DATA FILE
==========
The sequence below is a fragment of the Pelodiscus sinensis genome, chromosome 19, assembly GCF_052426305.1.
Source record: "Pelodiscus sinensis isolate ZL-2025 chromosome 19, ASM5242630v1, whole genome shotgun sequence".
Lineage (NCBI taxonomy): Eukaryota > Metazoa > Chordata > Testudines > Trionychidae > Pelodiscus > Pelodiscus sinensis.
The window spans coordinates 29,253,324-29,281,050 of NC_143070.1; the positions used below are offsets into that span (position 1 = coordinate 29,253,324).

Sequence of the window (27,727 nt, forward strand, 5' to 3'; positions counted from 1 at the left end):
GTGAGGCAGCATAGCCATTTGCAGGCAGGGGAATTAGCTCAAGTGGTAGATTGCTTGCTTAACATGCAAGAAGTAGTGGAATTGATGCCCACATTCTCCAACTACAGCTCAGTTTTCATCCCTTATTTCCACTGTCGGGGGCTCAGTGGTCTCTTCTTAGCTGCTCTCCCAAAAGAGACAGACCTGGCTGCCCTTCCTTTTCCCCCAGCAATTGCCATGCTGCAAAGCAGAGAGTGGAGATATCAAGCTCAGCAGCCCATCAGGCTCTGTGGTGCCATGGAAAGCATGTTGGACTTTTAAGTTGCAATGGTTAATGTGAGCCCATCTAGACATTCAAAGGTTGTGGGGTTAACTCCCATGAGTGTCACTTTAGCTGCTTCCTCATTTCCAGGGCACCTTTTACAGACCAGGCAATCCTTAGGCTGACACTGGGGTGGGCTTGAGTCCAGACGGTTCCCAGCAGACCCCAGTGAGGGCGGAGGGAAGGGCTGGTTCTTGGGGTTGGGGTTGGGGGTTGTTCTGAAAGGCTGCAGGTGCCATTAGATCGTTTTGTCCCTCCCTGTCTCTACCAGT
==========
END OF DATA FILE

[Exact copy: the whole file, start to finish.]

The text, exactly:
The sequence below is a fragment of the Pelodiscus sinensis genome, chromosome 19, assembly GCF_052426305.1.
Source record: "Pelodiscus sinensis isolate ZL-2025 chromosome 19, ASM5242630v1, whole genome shotgun sequence".
Lineage (NCBI taxonomy): Eukaryota > Metazoa > Chordata > Testudines > Trionychidae > Pelodiscus > Pelodiscus sinensis.
The window spans coordinates 29,253,324-29,281,050 of NC_143070.1; the positions used below are offsets into that span (position 1 = coordinate 29,253,324).

Sequence of the window (27,727 nt, forward strand, 5' to 3'; positions counted from 1 at the left end):
GTGAGGCAGCATAGCCATTTGCAGGCAGGGGAATTAGCTCAAGTGGTAGATTGCTTGCTTAACATGCAAGAAGTAGTGGAATTGATGCCCACATTCTCCAACTACAGCTCAGTTTTCATCCCTTATTTCCACTGTCGGGGGCTCAGTGGTCTCTTCTTAGCTGCTCTCCCAAAAGAGACAGACCTGGCTGCCCTTCCTTTTCCCCCAGCAATTGCCATGCTGCAAAGCAGAGAGTGGAGATATCAAGCTCAGCAGCCCATCAGGCTCTGTGGTGCCATGGAAAGCATGTTGGACTTTTAAGTTGCAATGGTTAATGTGAGCCCATCTAGACATTCAAAGGTTGTGGGGTTAACTCCCATGAGTGTCACTTTAGCTGCTTCCTCATTTCCAGGGCACCTTTTACAGACCAGGCAATCCTTAGGCTGACACTGGGGTGGGCTTGAGTCCAGACGGTTCCCAGCAGACCCCAGTGAGGGCGGAGGGAAGGGCTGGTTCTTGGGGTTGGGGTTGGGGGTTGTTCTGAAAGGCTGCAGGTGCCATTAGATCGTTTTGTCCCTCCCTGTCTCTACCAGT